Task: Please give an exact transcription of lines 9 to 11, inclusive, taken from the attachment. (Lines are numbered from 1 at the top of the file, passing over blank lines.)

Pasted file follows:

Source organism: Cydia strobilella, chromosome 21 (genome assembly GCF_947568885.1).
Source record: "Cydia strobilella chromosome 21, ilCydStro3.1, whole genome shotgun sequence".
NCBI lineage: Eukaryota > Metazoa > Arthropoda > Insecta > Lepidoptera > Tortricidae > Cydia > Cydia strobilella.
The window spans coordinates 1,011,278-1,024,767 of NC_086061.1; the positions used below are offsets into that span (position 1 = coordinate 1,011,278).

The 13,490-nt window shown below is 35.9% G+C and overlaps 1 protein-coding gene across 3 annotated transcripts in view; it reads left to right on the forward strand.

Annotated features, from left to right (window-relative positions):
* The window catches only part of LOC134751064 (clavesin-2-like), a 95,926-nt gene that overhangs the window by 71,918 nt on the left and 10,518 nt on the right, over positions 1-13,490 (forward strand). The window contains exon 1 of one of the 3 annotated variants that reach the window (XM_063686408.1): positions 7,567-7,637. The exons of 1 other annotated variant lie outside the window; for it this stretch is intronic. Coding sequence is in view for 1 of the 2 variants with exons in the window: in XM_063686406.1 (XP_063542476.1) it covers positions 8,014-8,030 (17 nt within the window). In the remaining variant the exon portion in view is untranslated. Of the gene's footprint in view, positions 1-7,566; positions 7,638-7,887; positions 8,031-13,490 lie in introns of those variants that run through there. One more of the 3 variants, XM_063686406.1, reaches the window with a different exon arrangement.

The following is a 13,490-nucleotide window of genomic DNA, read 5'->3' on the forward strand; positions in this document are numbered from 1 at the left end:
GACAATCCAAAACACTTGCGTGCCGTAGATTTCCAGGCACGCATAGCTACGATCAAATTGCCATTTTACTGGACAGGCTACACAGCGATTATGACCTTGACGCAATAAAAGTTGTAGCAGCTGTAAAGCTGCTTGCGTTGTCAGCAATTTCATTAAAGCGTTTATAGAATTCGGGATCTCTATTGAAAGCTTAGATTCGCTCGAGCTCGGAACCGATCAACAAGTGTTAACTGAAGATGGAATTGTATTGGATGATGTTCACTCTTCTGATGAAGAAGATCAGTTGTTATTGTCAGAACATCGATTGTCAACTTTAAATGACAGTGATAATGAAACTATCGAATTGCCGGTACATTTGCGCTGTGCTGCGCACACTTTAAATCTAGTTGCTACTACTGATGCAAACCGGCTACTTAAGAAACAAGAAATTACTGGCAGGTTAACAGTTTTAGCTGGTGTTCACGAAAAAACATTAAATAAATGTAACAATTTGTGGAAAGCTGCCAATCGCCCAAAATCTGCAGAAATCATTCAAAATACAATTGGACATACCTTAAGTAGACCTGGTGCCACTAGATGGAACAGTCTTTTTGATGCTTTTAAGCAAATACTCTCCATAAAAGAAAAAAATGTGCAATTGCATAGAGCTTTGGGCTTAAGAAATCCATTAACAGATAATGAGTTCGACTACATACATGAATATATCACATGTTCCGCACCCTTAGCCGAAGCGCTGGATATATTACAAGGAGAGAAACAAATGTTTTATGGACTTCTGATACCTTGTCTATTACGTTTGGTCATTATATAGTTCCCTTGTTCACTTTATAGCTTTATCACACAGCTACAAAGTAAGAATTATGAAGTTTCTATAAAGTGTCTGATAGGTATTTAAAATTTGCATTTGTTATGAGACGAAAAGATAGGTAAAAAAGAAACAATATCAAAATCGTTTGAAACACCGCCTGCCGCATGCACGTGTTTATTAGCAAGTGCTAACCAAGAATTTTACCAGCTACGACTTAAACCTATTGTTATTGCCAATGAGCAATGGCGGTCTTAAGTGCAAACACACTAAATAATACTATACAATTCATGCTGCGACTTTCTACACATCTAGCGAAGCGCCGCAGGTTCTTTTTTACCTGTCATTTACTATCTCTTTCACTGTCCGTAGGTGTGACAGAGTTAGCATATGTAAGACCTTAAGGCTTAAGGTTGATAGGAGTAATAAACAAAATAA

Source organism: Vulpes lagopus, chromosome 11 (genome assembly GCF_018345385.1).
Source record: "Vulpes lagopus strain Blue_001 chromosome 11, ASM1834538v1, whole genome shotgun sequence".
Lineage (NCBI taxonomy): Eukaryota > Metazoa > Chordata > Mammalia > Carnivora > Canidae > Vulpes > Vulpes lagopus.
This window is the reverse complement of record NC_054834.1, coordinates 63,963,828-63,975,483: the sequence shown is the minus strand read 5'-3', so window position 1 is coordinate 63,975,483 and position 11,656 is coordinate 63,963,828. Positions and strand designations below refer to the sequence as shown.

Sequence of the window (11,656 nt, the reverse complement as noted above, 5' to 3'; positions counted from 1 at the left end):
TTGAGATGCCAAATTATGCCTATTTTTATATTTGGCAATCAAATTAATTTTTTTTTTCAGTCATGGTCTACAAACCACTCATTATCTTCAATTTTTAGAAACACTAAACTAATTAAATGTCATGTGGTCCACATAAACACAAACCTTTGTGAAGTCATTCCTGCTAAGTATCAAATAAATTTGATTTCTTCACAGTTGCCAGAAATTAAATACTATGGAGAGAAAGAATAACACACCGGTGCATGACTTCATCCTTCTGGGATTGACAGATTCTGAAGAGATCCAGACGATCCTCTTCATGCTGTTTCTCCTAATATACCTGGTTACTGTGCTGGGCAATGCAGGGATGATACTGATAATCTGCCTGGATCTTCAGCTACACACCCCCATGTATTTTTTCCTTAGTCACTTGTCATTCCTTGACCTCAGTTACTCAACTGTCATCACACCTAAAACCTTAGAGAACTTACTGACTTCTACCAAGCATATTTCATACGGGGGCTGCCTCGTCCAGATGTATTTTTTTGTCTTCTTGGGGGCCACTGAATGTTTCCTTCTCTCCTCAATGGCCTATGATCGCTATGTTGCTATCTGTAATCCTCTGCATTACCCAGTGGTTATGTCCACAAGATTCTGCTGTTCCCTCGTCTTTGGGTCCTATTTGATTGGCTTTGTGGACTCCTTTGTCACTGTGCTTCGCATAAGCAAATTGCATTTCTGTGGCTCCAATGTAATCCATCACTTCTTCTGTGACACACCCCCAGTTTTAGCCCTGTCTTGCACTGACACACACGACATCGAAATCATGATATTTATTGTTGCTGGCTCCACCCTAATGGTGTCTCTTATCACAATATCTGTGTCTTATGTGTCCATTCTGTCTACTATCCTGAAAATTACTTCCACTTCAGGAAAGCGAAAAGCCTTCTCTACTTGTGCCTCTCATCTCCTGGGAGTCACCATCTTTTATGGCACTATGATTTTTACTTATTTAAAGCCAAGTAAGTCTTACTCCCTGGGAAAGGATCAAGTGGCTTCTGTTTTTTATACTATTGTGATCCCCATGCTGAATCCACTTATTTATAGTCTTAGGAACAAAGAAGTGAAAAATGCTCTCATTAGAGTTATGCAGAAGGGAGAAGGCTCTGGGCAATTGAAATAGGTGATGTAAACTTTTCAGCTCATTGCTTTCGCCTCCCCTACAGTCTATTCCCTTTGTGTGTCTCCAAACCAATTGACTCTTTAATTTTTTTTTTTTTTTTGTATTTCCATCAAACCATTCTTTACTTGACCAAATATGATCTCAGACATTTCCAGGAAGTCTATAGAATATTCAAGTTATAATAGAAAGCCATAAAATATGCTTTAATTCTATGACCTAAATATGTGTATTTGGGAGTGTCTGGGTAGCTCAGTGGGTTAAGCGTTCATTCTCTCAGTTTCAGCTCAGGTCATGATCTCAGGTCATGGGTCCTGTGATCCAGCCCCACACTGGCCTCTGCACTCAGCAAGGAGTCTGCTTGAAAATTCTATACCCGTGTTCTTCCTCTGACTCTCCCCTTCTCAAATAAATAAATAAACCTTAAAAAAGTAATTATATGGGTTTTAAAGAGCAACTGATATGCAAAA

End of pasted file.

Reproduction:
GACAATCCAAAACACTTGCGTGCCGTAGATTTCCAGGCACGCATAGCTACGATCAAATTGCCATTTTACTGGACAGGCTACACAGCGATTATGACCTTGACGCAATAAAAGTTGTAGCAGCTGTAAAGCTGCTTGCGTTGTCAGCAATTTCATTAAAGCGTTTATAGAATTCGGGATCTCTATTGAAAGCTTAGATTCGCTCGAGCTCGGAACCGATCAACAAGTGTTAACTGAAGATGGAATTGTATTGGATGATGTTCACTCTTCTGATGAAGAAGATCAGTTGTTATTGTCAGAACATCGATTGTCAACTTTAAATGACAGTGATAATGAAACTATCGAATTGCCGGTACATTTGCGCTGTGCTGCGCACACTTTAAATCTAGTTGCTACTACTGATGCAAACCGGCTACTTAAGAAACAAGAAATTACTGGCAGGTTAACAGTTTTAGCTGGTGTTCACGAAAAAACATTAAATAAATGTAACAATTTGTGGAAAGCTGCCAATCGCCCAAAATCTGCAGAAATCATTCAAAATACAATTGGACATACCTTAAGTAGACCTGGTGCCACTAGATGGAACAGTCTTTTTGATGCTTTTAAGCAAATACTCTCCATAAAAGAAAAAAATGTGCAATTGCATAGAGCTTTGGGCTTAAGAAATCCATTAACAGATAATGAGTTCGACTACATACATGAATATATCACATGTTCCGCACCCTTAGCCGAAGCGCTGGATATATTACAAGGAGAGAAACAAATGTTTTATGGACTTCTGATACCTTGTCTATTACGTTTGGTCATTATATAGTTCCCTTGTTCACTTTATAGCTTTATCACACAGCTACAAAGTAAGAATTATGAAGTTTCTATAAAGTGTCTGATAGGTATTTAAAATTTGCATTTGTTATGAGACGAAAAGATAGGTAAAAAAGAAACAATATCAAAATCGTTTGAAACACCGCCTGCCGCATGCACGTGTTTATTAGCAAGTGCTAACCAAGAATTTTACCAGCTACGACTTAAACCTATTGTTATTGCCAATGAGCAATGGCGGTCTTAAGTGCAAACACACTAAATAATACTATACAATTCATGCTGCGACTTTCTACACATCTAGCGAAGCGCCGCAGGTTCTTTTTTACCTGTCATTTACTATCTCTTTCACTGTCCGTAGGTGTGACAGAGTTAGCATATGTAAGACCTTAAGGCTTAAGGTTGATAGGAGTAATAAACAAAATAA

Source organism: Vulpes lagopus, chromosome 11 (genome assembly GCF_018345385.1).
Source record: "Vulpes lagopus strain Blue_001 chromosome 11, ASM1834538v1, whole genome shotgun sequence".